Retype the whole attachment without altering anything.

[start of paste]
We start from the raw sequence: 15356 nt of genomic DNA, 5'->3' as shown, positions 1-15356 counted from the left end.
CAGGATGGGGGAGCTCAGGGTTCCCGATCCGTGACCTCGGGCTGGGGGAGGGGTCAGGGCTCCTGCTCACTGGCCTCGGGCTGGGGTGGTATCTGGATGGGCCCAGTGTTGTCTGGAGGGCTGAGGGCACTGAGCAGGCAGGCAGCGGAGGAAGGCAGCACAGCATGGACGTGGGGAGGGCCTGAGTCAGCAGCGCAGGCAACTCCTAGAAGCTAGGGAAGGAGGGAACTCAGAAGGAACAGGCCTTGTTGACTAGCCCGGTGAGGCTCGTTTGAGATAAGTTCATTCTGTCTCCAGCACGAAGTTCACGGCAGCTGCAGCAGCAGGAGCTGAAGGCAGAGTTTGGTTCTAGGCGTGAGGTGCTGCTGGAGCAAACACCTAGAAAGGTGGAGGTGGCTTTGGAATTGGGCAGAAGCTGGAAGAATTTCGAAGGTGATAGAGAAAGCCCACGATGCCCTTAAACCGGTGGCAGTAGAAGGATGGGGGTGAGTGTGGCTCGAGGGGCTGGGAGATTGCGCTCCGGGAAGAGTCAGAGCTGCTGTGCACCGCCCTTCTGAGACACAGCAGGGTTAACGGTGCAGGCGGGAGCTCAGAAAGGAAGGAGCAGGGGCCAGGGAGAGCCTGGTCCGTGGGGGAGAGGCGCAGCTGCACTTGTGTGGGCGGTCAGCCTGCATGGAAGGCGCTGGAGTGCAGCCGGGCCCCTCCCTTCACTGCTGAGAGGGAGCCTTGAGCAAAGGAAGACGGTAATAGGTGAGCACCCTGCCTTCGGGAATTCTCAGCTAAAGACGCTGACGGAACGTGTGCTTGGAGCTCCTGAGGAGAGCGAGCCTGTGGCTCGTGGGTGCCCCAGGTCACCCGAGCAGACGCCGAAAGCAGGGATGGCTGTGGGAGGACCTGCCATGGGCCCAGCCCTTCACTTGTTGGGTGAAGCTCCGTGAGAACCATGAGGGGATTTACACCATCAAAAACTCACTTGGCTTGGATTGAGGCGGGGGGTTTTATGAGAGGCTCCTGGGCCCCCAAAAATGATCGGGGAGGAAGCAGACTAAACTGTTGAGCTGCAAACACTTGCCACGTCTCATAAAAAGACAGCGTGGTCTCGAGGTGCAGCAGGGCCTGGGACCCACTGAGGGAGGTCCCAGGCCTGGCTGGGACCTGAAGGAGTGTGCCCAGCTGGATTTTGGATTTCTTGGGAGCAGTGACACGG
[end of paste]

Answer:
We start from the raw sequence: 15356 nt of genomic DNA, 5'->3' as shown, positions 1-15356 counted from the left end.
CAGGATGGGGGAGCTCAGGGTTCCCGATCCGTGACCTCGGGCTGGGGGAGGGGTCAGGGCTCCTGCTCACTGGCCTCGGGCTGGGGTGGTATCTGGATGGGCCCAGTGTTGTCTGGAGGGCTGAGGGCACTGAGCAGGCAGGCAGCGGAGGAAGGCAGCACAGCATGGACGTGGGGAGGGCCTGAGTCAGCAGCGCAGGCAACTCCTAGAAGCTAGGGAAGGAGGGAACTCAGAAGGAACAGGCCTTGTTGACTAGCCCGGTGAGGCTCGTTTGAGATAAGTTCATTCTGTCTCCAGCACGAAGTTCACGGCAGCTGCAGCAGCAGGAGCTGAAGGCAGAGTTTGGTTCTAGGCGTGAGGTGCTGCTGGAGCAAACACCTAGAAAGGTGGAGGTGGCTTTGGAATTGGGCAGAAGCTGGAAGAATTTCGAAGGTGATAGAGAAAGCCCACGATGCCCTTAAACCGGTGGCAGTAGAAGGATGGGGGTGAGTGTGGCTCGAGGGGCTGGGAGATTGCGCTCCGGGAAGAGTCAGAGCTGCTGTGCACCGCCCTTCTGAGACACAGCAGGGTTAACGGTGCAGGCGGGAGCTCAGAAAGGAAGGAGCAGGGGCCAGGGAGAGCCTGGTCCGTGGGGGAGAGGCGCAGCTGCACTTGTGTGGGCGGTCAGCCTGCATGGAAGGCGCTGGAGTGCAGCCGGGCCCCTCCCTTCACTGCTGAGAGGGAGCCTTGAGCAAAGGAAGACGGTAATAGGTGAGCACCCTGCCTTCGGGAATTCTCAGCTAAAGACGCTGACGGAACGTGTGCTTGGAGCTCCTGAGGAGAGCGAGCCTGTGGCTCGTGGGTGCCCCAGGTCACCCGAGCAGACGCCGAAAGCAGGGATGGCTGTGGGAGGACCTGCCATGGGCCCAGCCCTTCACTTGTTGGGTGAAGCTCCGTGAGAACCATGAGGGGATTTACACCATCAAAAACTCACTTGGCTTGGATTGAGGCGGGGGGTTTTATGAGAGGCTCCTGGGCCCCCAAAAATGATCGGGGAGGAAGCAGACTAAACTGTTGAGCTGCAAACACTTGCCACGTCTCATAAAAAGACAGCGTGGTCTCGAGGTGCAGCAGGGCCTGGGACCCACTGAGGGAGGTCCCAGGCCTGGCTGGGACCTGAAGGAGTGTGCCCAGCTGGATTTTGGATTTCTTGGGAGCAGTGACACGG